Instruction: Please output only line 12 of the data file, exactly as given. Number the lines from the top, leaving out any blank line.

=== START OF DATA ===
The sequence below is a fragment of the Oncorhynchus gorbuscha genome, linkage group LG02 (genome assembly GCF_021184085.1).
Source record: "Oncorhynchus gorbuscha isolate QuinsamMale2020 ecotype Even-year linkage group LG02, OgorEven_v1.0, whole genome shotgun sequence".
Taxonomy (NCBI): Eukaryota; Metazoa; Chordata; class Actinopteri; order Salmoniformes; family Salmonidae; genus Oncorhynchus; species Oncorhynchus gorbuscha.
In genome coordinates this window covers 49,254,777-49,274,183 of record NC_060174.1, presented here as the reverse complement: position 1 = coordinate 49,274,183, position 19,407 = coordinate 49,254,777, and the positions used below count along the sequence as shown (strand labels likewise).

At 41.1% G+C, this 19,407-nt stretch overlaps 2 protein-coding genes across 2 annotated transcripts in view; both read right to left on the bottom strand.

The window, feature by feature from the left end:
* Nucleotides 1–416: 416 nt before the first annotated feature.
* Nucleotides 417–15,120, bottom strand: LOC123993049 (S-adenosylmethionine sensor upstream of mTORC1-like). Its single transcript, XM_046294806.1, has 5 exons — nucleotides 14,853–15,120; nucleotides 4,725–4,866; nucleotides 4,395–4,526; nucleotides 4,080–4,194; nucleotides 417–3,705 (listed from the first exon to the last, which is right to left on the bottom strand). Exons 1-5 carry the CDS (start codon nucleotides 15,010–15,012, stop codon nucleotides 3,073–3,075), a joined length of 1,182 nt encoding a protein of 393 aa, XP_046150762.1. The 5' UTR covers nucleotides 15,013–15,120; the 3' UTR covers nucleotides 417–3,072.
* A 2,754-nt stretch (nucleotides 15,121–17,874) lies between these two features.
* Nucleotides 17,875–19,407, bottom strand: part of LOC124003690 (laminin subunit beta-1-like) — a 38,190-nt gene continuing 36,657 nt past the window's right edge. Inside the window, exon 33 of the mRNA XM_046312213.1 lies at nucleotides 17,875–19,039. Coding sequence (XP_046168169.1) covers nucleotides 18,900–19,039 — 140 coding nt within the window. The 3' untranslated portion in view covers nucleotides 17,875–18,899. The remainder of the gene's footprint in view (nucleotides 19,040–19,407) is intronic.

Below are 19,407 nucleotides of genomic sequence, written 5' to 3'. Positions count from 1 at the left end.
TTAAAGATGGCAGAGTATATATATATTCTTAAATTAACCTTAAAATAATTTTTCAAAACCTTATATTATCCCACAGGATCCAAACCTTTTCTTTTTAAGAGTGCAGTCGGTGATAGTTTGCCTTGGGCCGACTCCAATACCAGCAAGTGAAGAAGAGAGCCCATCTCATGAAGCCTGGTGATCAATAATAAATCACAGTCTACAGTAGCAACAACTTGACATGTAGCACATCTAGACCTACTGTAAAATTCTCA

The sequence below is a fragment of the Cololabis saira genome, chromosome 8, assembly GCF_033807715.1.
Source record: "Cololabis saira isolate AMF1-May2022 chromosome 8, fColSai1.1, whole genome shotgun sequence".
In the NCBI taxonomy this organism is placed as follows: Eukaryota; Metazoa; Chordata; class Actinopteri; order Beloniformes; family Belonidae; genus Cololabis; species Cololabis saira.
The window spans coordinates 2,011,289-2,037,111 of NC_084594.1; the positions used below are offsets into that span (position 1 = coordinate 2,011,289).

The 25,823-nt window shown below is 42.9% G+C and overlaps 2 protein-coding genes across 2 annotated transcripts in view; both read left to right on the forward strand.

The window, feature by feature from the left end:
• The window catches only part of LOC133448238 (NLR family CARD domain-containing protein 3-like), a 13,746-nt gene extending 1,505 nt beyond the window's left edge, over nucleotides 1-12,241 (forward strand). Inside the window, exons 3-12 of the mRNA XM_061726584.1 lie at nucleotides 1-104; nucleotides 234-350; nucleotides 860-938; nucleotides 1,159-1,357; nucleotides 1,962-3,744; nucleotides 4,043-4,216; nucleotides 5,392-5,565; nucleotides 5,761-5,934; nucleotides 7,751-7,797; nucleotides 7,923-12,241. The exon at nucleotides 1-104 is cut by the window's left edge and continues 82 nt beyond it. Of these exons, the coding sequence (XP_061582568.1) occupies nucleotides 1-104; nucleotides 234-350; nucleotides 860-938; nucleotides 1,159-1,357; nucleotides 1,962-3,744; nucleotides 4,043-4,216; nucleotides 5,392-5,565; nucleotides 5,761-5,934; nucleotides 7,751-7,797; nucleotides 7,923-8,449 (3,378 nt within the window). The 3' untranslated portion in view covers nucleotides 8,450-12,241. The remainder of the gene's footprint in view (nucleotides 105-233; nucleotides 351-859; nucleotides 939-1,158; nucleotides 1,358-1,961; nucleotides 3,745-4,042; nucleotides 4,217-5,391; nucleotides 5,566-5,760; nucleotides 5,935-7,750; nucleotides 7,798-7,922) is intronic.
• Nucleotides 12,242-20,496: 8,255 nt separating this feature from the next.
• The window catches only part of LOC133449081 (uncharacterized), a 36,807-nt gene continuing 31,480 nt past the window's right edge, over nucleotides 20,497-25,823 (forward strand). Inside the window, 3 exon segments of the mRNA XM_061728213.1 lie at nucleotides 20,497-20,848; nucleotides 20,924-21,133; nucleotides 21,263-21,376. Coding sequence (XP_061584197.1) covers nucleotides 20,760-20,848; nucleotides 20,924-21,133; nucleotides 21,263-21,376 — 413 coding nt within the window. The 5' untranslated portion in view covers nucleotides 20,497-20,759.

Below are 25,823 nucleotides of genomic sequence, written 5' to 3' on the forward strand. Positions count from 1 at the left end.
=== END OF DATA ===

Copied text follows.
TTAAAGATGGCAGAGTATATATATATTCTTAAATTAACCTTAAAATAATTTTTCAAAACCTTATATTATCCCACAGGATCCAAACCTTTTCTTTTTAAGAGTGCAGTCGGTGATAGTTTGCCTTGGGCCGACTCCAATACCAGCAAGTGAAGAAGAGAGCCCATCTCATGAAGCCTGGTGATCAATAATAAATCACAGTCTACAGTAGCAACAACTTGACATGTAGCACATCTAGACCTACTGTAAAATTCTCA